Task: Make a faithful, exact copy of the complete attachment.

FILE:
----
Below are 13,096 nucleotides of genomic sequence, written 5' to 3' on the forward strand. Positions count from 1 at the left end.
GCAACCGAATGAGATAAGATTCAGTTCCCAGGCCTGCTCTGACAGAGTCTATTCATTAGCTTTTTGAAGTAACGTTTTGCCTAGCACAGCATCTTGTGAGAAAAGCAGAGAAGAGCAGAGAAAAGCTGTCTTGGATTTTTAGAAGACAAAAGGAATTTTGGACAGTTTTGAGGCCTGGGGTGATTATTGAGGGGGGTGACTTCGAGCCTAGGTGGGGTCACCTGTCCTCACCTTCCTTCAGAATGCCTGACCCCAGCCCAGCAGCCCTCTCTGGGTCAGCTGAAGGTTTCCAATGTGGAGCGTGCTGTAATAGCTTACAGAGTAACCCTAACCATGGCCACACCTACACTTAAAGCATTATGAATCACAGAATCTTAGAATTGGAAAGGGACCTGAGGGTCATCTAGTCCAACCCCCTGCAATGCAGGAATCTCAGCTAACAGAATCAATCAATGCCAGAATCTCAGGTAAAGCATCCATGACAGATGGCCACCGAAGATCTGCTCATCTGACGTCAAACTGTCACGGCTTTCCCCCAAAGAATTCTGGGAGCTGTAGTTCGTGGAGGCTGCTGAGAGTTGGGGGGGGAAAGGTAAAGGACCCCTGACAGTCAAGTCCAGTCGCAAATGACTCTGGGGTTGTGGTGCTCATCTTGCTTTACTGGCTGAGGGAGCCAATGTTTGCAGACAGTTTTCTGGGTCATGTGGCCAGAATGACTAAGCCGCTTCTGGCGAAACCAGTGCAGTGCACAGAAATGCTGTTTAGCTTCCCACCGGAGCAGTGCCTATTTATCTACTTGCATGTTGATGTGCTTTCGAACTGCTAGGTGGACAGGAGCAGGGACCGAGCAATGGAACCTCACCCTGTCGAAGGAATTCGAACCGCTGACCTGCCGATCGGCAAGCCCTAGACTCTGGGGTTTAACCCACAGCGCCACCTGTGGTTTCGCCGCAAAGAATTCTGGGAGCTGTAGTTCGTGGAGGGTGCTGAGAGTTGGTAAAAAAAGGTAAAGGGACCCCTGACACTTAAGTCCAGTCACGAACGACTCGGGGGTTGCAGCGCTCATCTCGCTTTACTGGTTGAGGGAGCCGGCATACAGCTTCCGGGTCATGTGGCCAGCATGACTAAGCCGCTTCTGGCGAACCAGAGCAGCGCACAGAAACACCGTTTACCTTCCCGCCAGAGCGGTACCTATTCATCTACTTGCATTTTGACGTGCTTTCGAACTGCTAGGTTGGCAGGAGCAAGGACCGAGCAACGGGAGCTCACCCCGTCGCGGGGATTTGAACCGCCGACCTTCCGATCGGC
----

Below are 13,096 nucleotides of genomic sequence, written 5' to 3' on the forward strand. Positions count from 1 at the left end.
GCAACCGAATGAGATAAGATTCAGTTCCCAGGCCTGCTCTGACAGAGTCTATTCATTAGCTTTTTGAAGTAACGTTTTGCCTAGCACAGCATCTTGTGAGAAAAGCAGAGAAGAGCAGAGAAAAGCTGTCTTGGATTTTTAGAAGACAAAAGGAATTTTGGACAGTTTTGAGGCCTGGGGTGATTATTGAGGGGGGTGACTTCGAGCCTAGGTGGGGTCACCTGTCCTCACCTTCCTTCAGAATGCCTGACCCCAGCCCAGCAGCCCTCTCTGGGTCAGCTGAAGGTTTCCAATGTGGAGCGTGCTGTAATAGCTTACAGAGTAACCCTAACCATGGCCACACCTACACTTAAAGCATTATGAATCACAGAATCTTAGAATTGGAAAGGGACCTGAGGGTCATCTAGTCCAACCCCCTGCAATGCAGGAATCTCAGCTAACAGAATCAATCAATGCCAGAATCTCAGGTAAAGCATCCATGACAGATGGCCACCGAAGATCTGCTCATCTGACGTCAAACTGTCACGGCTTTCCCCCAAAGAATTCTGGGAGCTGTAGTTCGTGGAGGCTGCTGAGAGTTGGGGGGGGAAAGGTAAAGGACCCCTGACAGTCAAGTCCAGTCGCAAATGACTCTGGGGTTGTGGTGCTCATCTTGCTTTACTGGCTGAGGGAGCCAATGTTTGCAGACAGTTTTCTGGGTCATGTGGCCAGAATGACTAAGCCGCTTCTGGCGAAACCAGTGCAGTGCACAGAAATGCTGTTTAGCTTCCCACCGGAGCAGTGCCTATTTATCTACTTGCATGTTGATGTGCTTTCGAACTGCTAGGTGGACAGGAGCAGGGACCGAGCAATGGAACCTCACCCTGTCGAAGGAATTCGAACCGCTGACCTGCCGATCGGCAAGCCCTAGACTCTGGGGTTTAACCCACAGCGCCACCTGTGGTTTCGCCGCAAAGAATTCTGGGAGCTGTAGTTCGTGGAGGGTGCTGAGAGTTGGTAAAAAAAGGTAAAGGGACCCCTGACACTTAAGTCCAGTCACGAACGACTCGGGGGTTGCAGCGCTCATCTCGCTTTACTGGTTGAGGGAGCCGGCATACAGCTTCCGGGTCATGTGGCCAGCATGACTAAGCCGCTTCTGGCGAACCAGAGCAGCGCACAGAAACACCGTTTACCTTCCCGCCAGAGCGGTACCTATTCATCTACTTGCATTTTGACGTGCTTTCGAACTGCTAGGTTGGCAGGAGCAAGGACCGAGCAACGGGAGCTCACCCCGTCGCGGGGATTTGAACCGCCGACCTTCCGATCGGC